Featured Research

from universities, journals, and other organizations

Scientists image beginning stages of ovarian cancer growth with time-lapse technique

Date:
June 14, 2011
Source:
American Association for Cancer Research
Summary:
Scientists have created a laboratory model using time-lapse video microscopic technology that allows observation of early stages of ovarian cancer metastasis.

Image of the cancer cells (white).
Credit: Harvard University

Scientists at Harvard University have created a laboratory model using time-lapse video microscopic technology that allows observation of early stages of ovarian cancer metastasis.

Related Articles


"We were able to observe key molecular mechanisms that are necessary for the force-dependent processes associated with metastasis," said Joan Brugge, Ph.D., professor and chair of cell biology at Harvard University.

These findings are published in Cancer Discovery, the newest journal of the American Association for Cancer Research. According to Brugge, who served as program chairperson for the AACR 102nd Annual Meeting 2011, ovarian cancer cells spread throughout the peritoneum by attaching to the outer cell layer of organs in this area and then clearing away this layer of cells and embedding themselves on the organ, where they then proliferate and expand.

"The reason these tumors are so morbid is that the metastatic tumors grow large enough to interfere with the function of the organs in the peritoneum," she said.

By using the time-lapse video microscopic technique, Brugge and colleagues were able to visualize the detailed sequence of events associated with insertion of tumor cells into peritoneal monolayers in cell culture, and then determine that the mechanism involves tumor cells' use of force via 5 integrin, talin I and muscle myosin II.

"Theoretically, by targeting these molecules, it may be possible to prevent the formation of new metastatic tumors," said Brugge.

The study was funded by The Dr. Miriam and Sheldon G. Adelson Medical Research Foundation and the National Institutes of Health.


Story Source:

The above story is based on materials provided by American Association for Cancer Research. Note: Materials may be edited for content and length.


Cite This Page:

American Association for Cancer Research. "Scientists image beginning stages of ovarian cancer growth with time-lapse technique." ScienceDaily. ScienceDaily, 14 June 2011. <www.sciencedaily.com/releases/2011/06/110614131944.htm>.
American Association for Cancer Research. (2011, June 14). Scientists image beginning stages of ovarian cancer growth with time-lapse technique. ScienceDaily. Retrieved March 5, 2015 from www.sciencedaily.com/releases/2011/06/110614131944.htm
American Association for Cancer Research. "Scientists image beginning stages of ovarian cancer growth with time-lapse technique." ScienceDaily. www.sciencedaily.com/releases/2011/06/110614131944.htm (accessed March 5, 2015).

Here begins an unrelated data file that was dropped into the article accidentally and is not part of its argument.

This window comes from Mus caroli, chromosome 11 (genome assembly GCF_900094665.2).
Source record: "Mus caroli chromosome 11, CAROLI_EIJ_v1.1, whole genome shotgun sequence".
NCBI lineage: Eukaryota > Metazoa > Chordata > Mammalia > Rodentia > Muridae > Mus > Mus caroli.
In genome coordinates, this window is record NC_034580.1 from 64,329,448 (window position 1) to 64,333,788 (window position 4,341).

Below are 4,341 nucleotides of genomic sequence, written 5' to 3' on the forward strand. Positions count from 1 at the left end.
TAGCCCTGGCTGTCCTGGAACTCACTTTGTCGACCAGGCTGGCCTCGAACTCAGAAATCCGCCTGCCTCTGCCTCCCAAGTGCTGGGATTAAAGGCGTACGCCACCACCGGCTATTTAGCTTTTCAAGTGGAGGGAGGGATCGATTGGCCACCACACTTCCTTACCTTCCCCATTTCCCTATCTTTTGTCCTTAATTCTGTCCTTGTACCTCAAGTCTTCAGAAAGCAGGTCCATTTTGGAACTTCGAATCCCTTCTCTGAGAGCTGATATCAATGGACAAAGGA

Share This


More From ScienceDaily



More Health & Medicine News

Thursday, March 5, 2015

Featured Research

from universities, journals, and other organizations


Featured Videos

from AP, Reuters, AFP, and other news services

Adults Only Get The Flu Twice A Decade, Researchers Say

Adults Only Get The Flu Twice A Decade, Researchers Say

Newsy (Mar. 4, 2015) Researchers found adults only get the flu about once every five years. Scientists analyzed how a person&apos;s immunity builds up over time as well. Video provided by Newsy
Powered by NewsLook.com
New Hormone Could Protect Against Diabetes And Weight Gain

New Hormone Could Protect Against Diabetes And Weight Gain

Newsy (Mar. 4, 2015) A newly discovered hormone mimics the effects of exercise, protecting against diabetes and weight gain. Video provided by Newsy
Powered by NewsLook.com
Mount Everest Has a Poop Problem

Mount Everest Has a Poop Problem

Buzz60 (Mar. 4, 2015) With no bathrooms to use, climbers of Mount Everest have been leaving human waste on the mountain for years, and it&apos;s becoming a health issue. Mike Janela (@mikejanela) has more. Video provided by Buzz60
Powered by NewsLook.com
The Best Tips to 'Skinny' Your Home

The Best Tips to 'Skinny' Your Home

Buzz60 (Mar. 4, 2015) If you&apos;re looking to reach your health goals this season, there are a few simple tips to help you spring clean your space and improve your nutrition. Krystin Goodwin (@krystingoodwin) has the skinny on keeping a healthy home. Video provided by Buzz60
Powered by NewsLook.com

Search ScienceDaily

Number of stories in archives: 140,361

Find with keyword(s):
Enter a keyword or phrase to search ScienceDaily for related topics and research stories.

Save/Print:
Share:

Breaking News:

Strange & Offbeat Stories


Health & Medicine

Mind & Brain

Living & Well

In Other News

... from NewsDaily.com

Science News

Health News

Environment News

Technology News



Save/Print:
Share:

Free Subscriptions


Get the latest science news with ScienceDaily's free email newsletters, updated daily and weekly. Or view hourly updated newsfeeds in your RSS reader:

Get Social & Mobile


Keep up to date with the latest news from ScienceDaily via social networks and mobile apps:

Have Feedback?


Tell us what you think of ScienceDaily -- we welcome both positive and negative comments. Have any problems using the site? Questions?
Mobile: iPhone Android Web
Follow: Facebook Twitter Google+
Subscribe: RSS Feeds Email Newsletters
Latest Headlines Health & Medicine Mind & Brain Space & Time Matter & Energy Computers & Math Plants & Animals Earth & Climate Fossils & Ruins